The true value of hope was learned by this family after 4 miscarriages, and infant loss and a battle with endometriosis.

Brendi Hazelton 28 weeks pregnant with rainbow baby girl Photo credit: Reflections by Luna

Brendi and Tyler Hazelton have been through a lot in their short marriage. Between battling infertility due to endometriosis, suffering multiple miscarriages, getting pregnant with twin boys only to lose one of them at birth, more miscarriages, and finally, another rainbow to complete their family.

Brendi and Tyler Hazelton, 28 weeks with Rainbow baby girl. Noah is in a pink shirt and Angel Bear in white. Photo credit: Reflections by Luna

Brendi and her husband Tyler met at a young age. They quickly fell in love and got married. Brendi couldn’t wait to be a mother, however, they suffered from infertility during the first three years of their marriage. Brendi had three different surgeries for endometriosis during that time. They were finally able to conceive their first girl after 4 years of trying. They named her Lucy Hope but miscarried her just days after finding out.

She got pregnant with twin boys soon after and was able to carry them for 24 weeks. Although Brendi’s twins were born at 24 weeks gestation according to the paperwork and were treated, Bear passed away three days later while Noah survived.  Had the twins been born before the 24-week mark the chances of them surviving would have been extremely low because it was less than the age of viability at that time.

Thankfully, a recent executive order (13952) signed by the President of the United States in 2020 (after the birth of her twins) granted a chance at life for all children. It states, “every infant born alive no matter the circumstances of her or her birth, has the same dignity and the same rights as every other individual and is entitled to the same protections under federal law.”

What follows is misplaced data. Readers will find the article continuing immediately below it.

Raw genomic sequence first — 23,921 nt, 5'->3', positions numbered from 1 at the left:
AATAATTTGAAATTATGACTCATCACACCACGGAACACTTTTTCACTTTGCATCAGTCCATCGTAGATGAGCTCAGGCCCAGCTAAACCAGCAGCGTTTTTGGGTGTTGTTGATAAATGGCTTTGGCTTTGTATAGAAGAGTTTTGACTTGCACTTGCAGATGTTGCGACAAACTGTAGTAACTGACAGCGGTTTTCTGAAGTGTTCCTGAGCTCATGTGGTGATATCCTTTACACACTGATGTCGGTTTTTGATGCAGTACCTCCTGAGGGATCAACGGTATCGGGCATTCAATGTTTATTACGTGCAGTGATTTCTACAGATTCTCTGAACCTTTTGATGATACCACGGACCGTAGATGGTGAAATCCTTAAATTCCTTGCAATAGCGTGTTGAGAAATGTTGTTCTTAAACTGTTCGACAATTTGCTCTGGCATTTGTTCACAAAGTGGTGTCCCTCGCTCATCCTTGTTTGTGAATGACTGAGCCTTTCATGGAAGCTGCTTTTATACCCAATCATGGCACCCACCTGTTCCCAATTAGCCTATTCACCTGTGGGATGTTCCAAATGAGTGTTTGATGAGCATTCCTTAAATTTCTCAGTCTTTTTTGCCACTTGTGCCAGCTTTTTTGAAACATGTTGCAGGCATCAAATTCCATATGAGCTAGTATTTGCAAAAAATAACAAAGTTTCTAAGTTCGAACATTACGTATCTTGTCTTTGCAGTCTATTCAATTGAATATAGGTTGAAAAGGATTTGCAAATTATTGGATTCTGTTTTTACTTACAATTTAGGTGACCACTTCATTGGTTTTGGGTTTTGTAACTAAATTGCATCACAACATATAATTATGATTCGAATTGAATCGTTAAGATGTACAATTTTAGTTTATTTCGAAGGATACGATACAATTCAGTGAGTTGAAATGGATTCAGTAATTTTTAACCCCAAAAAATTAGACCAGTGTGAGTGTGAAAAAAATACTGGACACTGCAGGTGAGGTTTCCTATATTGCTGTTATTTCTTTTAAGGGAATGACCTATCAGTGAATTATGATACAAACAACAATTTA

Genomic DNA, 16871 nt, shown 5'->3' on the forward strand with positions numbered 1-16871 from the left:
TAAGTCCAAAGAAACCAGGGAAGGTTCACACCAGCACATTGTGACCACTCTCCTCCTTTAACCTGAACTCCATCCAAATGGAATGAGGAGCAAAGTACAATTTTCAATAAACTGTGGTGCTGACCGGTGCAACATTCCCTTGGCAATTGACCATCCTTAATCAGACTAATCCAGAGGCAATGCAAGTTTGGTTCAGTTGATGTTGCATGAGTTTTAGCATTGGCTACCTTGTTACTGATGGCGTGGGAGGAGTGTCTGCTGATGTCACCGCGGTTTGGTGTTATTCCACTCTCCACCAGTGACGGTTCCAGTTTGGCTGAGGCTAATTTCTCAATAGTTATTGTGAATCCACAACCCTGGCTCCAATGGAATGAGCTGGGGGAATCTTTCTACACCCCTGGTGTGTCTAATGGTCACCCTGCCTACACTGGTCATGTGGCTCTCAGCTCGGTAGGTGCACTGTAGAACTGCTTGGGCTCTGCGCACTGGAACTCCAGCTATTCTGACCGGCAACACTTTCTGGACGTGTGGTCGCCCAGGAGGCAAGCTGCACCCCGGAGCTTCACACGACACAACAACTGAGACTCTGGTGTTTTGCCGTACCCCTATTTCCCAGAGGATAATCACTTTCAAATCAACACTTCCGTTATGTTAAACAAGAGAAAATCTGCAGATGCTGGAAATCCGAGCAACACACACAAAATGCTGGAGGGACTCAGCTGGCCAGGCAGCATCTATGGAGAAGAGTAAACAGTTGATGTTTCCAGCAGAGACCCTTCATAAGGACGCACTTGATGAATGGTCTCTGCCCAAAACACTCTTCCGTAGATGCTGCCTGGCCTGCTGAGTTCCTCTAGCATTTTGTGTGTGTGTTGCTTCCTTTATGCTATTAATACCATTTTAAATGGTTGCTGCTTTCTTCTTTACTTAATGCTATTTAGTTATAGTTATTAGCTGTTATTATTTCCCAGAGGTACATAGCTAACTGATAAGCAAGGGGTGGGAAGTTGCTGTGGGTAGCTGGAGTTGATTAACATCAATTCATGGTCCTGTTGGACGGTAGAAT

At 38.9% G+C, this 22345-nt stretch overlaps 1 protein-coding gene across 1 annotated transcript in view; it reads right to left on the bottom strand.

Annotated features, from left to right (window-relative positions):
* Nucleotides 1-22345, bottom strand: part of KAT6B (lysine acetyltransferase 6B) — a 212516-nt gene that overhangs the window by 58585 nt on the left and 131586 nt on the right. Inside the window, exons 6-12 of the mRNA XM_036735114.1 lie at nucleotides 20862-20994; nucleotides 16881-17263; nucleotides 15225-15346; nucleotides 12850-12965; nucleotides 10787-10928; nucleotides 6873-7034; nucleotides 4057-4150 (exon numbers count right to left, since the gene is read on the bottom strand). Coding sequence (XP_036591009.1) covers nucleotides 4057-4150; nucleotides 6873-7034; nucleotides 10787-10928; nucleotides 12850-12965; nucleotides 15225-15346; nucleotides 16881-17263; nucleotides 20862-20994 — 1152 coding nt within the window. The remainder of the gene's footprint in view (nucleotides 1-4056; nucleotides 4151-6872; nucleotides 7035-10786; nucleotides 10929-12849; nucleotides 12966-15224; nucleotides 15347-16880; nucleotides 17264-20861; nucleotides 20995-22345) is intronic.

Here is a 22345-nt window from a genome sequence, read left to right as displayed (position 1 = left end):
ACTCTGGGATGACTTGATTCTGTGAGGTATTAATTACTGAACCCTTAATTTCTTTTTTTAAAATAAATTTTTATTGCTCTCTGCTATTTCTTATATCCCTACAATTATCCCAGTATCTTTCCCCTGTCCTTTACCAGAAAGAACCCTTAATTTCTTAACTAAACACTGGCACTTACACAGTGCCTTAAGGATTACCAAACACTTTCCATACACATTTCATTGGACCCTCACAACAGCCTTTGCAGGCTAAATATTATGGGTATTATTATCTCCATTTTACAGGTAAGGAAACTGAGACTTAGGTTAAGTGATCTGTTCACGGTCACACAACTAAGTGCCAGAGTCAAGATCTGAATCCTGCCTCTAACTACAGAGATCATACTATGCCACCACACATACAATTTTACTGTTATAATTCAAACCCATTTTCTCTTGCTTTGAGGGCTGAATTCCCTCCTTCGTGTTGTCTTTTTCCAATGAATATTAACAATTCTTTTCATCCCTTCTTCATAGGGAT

This is an executive order from the President of the United States saying that any infant born alive deserves the right to treatment and the best chance at life. This executive order is crucial in saving the lives of many babies like Bear and Noah who are born early for various reasons. Doctors and nurses take an oath to serve and do everything possible to save thief patients.

study published in the International  Journal of Pediatrics and Adolescent Medicine on gestational age showed that the chance of survival at 23 weeks with 1 morbidity was 8.7 percent and out of 23 infants 13% survived to discharge. In the state of Georgia, hospitals\medical staff will not treat a baby before 24 weeks even if it’s within hours of that gestational age.

Brendi said “Noah is the warrior that’s still here with us today. Bear is so perfect in every way possible and watches over Noah and our family from the other side. We love our boys so much.” After Bear and Noah were born, they went on to have more pregnancies/losses.

Brendi, Tyler and Noah Photo Credit Reflections by Luna

These devastated Brendi and sent her into a deep depression. She did not even want to try for another child as she had given up hope of being able to carry it to term. Through their faith, however, they decided to try one more time before continuing their original path to get a surrogate. Brendi was able to get pregnant and thanks to special medical procedures that kept her cervix closed were able to carry her rainbow baby to term.

“I have never made it THIS far in any of my other pregnancies.” She said during out interview at her maternity session. “I am now 32 weeks, and she is so healthy. God is so good. He ALWAYS has a plan and will always help his plan happen, no matter how many miracles it takes.”